5. The voltage is only 1.2V (or 1.25) for rechargeable and 1.5 for regular. This voltage difference can cause some devices to not function -- especially when they require 8 of them to make 12 volts. For example, there are some 5W Walkie-Talkies that require 10 rechargeable or 8 Alkaline and then you insert dummy batteries to take up the rest of the space.
6. When you have several rechargeable batteries and some go bad, it's hard to tell if the battery needs charging or is dead and needs replacing. So after sorting through a bucket of Alkaline batteries, I can test them and if they are low in energy, I throw them away. If I test a rechargeable and it shows bad, do I throw it away or charge it -- I find myself charging up dead batteries only to find it's still not charged and I don't notice until the device doesn't work and I then get frustrated.

I'm sure there's more I could add but I've already typed enough for now.



Electrical Engineering faculty hat on.

Now, let me correct a few things. My doctorate was actually in energy storage, batteries specifically. And I would be specifically talking about the latest generation of NiMh batteries (like the Sanyo Eneloop).

1) The cost for charging a battery in terms of electricity is negligible, even over the lifetime of the batteries. In pennies.

2) Eneloops can be charged at high C (high capacity-current) with little to no degradation. Charging time can be as little as 30 minutes to reach over 80% of its capacity. Full charge can be as little as 2 hours. That's also negligible.

3) Low toxicity, in high quantity, becomes high toxicity. Alkaline batteries' chemistry is not very toxic any more, but it's also VERY stable and the half life is very long. Cumulative toxicity can become significant. When NiCad or NiMh are recycled, the materials are REUSED and do not leak into the environment in any form. And on top of that, there is a lot of waste with single-use batteries (packaging and the packaging of the battery cells itself). Those also go into landfill. Overall, I did some calculations, that Eneloops far surpass ANY single use batteries in environmental impact by over 100x.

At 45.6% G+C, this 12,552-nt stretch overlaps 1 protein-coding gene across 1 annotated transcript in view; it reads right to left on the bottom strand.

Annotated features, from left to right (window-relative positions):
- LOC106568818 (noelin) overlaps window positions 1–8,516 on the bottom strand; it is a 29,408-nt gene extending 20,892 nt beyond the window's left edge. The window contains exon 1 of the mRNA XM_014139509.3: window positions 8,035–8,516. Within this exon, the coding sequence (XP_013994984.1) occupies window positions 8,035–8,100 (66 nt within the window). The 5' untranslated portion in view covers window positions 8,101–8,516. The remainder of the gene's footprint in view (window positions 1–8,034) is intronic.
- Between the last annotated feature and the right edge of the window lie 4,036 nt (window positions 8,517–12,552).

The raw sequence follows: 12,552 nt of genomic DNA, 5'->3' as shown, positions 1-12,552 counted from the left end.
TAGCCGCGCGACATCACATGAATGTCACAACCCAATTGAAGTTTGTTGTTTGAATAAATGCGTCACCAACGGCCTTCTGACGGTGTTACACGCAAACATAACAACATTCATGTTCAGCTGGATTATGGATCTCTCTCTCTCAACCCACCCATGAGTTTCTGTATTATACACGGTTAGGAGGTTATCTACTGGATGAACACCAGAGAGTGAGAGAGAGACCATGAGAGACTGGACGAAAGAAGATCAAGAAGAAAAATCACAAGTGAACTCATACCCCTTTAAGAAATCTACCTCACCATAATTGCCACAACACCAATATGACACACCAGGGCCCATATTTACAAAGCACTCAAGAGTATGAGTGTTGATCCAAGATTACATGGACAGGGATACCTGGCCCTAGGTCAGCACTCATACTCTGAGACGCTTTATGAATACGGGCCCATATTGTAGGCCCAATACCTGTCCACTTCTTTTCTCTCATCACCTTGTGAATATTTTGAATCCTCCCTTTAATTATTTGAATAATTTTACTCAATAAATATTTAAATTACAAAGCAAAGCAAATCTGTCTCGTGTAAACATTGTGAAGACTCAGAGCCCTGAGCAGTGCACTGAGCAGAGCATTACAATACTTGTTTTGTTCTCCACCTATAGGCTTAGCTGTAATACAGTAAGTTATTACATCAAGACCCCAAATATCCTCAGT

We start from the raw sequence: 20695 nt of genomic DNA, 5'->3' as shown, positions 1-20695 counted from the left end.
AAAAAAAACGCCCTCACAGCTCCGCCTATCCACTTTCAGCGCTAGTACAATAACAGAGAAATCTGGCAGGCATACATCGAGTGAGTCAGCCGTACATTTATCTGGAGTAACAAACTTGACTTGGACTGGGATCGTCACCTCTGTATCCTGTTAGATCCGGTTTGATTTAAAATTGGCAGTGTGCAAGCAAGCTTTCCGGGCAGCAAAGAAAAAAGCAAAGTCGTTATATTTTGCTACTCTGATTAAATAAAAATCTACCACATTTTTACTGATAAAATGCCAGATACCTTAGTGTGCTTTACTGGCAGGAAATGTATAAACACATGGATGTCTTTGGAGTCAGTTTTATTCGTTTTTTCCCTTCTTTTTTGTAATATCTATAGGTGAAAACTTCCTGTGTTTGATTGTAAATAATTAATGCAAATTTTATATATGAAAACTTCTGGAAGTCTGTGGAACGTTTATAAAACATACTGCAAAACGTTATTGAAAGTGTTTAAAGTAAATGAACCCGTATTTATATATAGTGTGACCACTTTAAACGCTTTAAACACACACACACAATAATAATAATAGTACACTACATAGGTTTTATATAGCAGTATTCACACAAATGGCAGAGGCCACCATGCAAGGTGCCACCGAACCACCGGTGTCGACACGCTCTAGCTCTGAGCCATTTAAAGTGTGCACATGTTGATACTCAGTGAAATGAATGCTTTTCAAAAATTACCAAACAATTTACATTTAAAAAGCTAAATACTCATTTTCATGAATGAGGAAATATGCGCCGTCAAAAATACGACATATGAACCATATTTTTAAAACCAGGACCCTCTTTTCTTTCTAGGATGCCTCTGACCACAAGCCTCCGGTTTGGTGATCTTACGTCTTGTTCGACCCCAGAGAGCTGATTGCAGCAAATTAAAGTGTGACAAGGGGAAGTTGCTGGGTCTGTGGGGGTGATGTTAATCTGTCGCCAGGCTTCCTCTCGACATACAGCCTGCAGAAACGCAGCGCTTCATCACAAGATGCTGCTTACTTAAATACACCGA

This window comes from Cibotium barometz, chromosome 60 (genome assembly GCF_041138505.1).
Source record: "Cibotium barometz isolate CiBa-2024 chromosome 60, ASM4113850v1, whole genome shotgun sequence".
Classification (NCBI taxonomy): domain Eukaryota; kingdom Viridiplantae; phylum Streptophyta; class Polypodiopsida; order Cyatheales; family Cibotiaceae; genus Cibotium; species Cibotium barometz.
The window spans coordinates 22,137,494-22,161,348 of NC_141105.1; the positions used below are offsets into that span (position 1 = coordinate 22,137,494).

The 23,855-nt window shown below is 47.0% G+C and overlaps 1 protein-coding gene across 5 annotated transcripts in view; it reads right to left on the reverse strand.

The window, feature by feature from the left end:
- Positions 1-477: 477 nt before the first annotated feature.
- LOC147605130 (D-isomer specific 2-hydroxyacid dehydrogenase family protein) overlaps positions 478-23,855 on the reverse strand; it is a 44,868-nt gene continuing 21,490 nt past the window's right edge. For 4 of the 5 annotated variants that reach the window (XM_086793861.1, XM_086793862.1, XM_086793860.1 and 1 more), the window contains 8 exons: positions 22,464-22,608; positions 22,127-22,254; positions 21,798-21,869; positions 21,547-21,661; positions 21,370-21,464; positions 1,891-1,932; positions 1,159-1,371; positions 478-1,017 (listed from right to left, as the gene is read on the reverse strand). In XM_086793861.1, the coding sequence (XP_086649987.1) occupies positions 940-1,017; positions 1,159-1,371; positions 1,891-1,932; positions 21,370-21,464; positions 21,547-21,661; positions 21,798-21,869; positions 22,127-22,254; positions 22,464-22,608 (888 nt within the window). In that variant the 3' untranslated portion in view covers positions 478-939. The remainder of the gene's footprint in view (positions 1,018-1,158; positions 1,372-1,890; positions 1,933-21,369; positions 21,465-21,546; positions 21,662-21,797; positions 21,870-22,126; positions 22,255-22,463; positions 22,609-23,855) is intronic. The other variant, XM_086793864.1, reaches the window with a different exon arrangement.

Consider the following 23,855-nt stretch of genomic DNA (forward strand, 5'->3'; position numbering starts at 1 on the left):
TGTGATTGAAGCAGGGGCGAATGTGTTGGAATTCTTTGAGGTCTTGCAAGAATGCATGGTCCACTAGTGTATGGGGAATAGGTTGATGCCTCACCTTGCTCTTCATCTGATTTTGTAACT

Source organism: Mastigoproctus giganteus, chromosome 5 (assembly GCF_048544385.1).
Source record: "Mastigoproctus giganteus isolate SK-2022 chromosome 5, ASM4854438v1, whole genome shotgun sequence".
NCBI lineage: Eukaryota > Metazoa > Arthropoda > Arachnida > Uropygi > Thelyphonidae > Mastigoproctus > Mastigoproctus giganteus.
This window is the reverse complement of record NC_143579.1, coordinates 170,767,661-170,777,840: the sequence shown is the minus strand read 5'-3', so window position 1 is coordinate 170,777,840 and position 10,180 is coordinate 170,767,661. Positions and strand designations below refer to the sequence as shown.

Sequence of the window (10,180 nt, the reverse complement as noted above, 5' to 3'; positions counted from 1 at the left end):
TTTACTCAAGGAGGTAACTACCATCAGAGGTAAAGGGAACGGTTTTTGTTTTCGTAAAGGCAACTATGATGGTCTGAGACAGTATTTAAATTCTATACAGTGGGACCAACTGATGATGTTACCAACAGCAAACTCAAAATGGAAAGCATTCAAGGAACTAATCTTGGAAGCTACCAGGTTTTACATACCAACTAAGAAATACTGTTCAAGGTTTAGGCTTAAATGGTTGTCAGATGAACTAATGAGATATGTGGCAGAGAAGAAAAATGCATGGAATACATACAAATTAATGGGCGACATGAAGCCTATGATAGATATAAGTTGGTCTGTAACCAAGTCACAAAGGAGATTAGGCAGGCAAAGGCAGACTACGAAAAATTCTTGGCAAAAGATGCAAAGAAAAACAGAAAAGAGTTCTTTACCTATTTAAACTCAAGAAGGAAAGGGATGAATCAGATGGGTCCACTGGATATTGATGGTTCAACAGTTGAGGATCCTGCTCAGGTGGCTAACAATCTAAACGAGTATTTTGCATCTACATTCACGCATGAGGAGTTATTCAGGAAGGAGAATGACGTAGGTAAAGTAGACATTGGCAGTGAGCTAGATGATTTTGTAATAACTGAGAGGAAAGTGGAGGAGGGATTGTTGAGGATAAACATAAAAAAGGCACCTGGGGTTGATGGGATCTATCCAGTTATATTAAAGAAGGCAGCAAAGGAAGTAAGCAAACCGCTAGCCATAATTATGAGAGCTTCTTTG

4) The shelf-life for Eneloops is not horrible at all. And the time-dependent degradation is very low. After 3 years, 80+% of the capacity is left, AND the overall capacity has hardly diminished. The sitting, usable shelf-life for Eneloops is well over 5 years.

5) As for voltage, for low drain devices, your argument is very true. But most high drain applications would have a lot of ohmic drop for the alkaline batteries due to higher internal resistance. Eneloops' internal resistance is about 1/20th of an alkaline battery during high drain, making them to have identical terminal voltages. The only applications (low drain) that I would still recommend alkaline use would be something like a smoke detector, a clock etc. Those are low drain applications. Any toy with motors, any lighting, any communications related applications, rechargeables win by a very large margins. No contest in terms of cost and longevity.